Sometimes I feel strangely anachronistic. It may be the normal process of aging, but it often feels like something more. I’m not a curmudgeon, or a Luddite, or a cheerleader for a return to a simpler time (mostly, depending on who you ask). But there are certainly moments when I have my reservations about this “connected” world, as evidently does Harper Lee.
The author of one of the most important books of modern times, in four words, paints a metaphor that speaks and resonates, as great writing (and speaking) always does – she sadly describes the mental life of the young connected generation thusly: “minds like empty rooms”.
I suppose every generation assesses their successors in somewhat critical terms and that should be a serious grain of salt for consumption. But to overlook some of the obvious developments in the intellectual life of the younger generation you’d have to be profoundly, like them, escapist. It seems to be composed of equal parts narcissism, pop culture and worshipful pursuit of entertainment and diversion; the prevailing motto could easily be “Superficial Rules!”. Their preferred music is dumber; their capacity for nuance and complexity is miniscule.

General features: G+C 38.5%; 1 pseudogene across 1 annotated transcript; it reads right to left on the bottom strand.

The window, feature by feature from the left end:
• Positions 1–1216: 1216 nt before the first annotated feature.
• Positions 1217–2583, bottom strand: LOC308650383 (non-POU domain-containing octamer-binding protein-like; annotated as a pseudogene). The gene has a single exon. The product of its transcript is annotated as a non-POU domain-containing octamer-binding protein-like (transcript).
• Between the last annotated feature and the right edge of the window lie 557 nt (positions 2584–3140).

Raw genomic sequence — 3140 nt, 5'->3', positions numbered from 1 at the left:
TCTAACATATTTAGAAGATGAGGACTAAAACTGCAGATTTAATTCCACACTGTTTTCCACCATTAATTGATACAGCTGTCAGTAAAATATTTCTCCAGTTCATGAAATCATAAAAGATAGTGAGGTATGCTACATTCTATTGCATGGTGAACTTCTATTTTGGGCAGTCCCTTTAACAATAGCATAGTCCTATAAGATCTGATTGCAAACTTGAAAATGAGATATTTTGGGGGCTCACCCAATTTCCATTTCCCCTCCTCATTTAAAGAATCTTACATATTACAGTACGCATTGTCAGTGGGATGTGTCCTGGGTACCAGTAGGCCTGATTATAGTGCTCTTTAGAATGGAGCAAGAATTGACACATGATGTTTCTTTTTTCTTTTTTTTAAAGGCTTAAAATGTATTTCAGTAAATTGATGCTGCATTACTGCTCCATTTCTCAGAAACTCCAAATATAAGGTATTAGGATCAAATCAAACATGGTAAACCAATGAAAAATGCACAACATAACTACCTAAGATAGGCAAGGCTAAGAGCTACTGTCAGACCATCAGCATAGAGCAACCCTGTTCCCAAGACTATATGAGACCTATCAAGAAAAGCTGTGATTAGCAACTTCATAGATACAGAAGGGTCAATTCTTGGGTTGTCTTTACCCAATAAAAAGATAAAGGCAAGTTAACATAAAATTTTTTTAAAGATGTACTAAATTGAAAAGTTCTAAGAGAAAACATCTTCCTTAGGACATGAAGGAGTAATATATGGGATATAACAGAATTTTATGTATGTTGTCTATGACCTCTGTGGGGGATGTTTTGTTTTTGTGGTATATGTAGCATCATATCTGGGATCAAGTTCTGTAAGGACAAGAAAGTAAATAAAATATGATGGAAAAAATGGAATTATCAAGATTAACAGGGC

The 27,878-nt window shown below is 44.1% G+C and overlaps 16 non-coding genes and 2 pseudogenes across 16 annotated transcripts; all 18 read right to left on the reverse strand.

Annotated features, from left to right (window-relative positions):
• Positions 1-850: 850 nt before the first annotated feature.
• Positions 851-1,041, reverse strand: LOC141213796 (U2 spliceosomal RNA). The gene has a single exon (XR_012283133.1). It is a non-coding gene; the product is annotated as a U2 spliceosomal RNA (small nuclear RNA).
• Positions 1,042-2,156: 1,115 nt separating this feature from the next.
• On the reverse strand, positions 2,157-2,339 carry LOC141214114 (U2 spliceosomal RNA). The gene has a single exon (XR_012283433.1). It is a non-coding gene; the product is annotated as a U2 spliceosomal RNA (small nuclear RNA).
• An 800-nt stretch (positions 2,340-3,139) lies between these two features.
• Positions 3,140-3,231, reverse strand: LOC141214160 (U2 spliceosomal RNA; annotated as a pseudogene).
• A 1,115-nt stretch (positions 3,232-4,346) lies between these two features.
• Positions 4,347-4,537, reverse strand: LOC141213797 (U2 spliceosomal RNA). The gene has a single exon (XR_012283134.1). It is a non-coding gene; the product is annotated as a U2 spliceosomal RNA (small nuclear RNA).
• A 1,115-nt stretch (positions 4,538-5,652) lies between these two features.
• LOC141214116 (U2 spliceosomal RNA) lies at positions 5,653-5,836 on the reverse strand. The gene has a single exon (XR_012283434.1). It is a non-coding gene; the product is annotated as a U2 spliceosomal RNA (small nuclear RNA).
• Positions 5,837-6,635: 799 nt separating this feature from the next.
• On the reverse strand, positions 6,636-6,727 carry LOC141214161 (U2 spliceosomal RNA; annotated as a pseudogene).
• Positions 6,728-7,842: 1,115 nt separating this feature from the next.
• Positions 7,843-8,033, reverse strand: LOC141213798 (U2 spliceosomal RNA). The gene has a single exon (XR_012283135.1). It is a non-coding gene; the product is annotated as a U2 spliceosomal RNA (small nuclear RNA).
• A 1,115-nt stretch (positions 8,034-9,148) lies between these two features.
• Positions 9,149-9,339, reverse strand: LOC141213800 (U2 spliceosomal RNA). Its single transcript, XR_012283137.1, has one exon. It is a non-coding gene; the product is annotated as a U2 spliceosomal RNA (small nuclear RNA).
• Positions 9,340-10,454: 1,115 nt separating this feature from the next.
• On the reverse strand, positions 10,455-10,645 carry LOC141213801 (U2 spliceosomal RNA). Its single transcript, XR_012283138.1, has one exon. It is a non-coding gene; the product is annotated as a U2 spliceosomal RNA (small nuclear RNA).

This all likely originates in an overall reduction in the ability to focus on anything whatsoever for more than a few seconds. As I’ve had the dubious privilege of doing some teaching, I know firsthand that grammar is an anachronism, “research” has been reduced to a mouse click (can you guess which one?) and composition has been supplanted by the “mash-up”. Actually reading a book? (“LOL!”) No wonder Harper Lee despairs. I just look away.
No doubt there are still students and artists and craftspeople laboring at shaping and refining ideas, putting in the time necessary for mastery of their respective enterprise and generally paying their dues, but I bet this group gets smaller by the minute. When you see them, praise them, encourage and enjoy them – they’re a dying breed.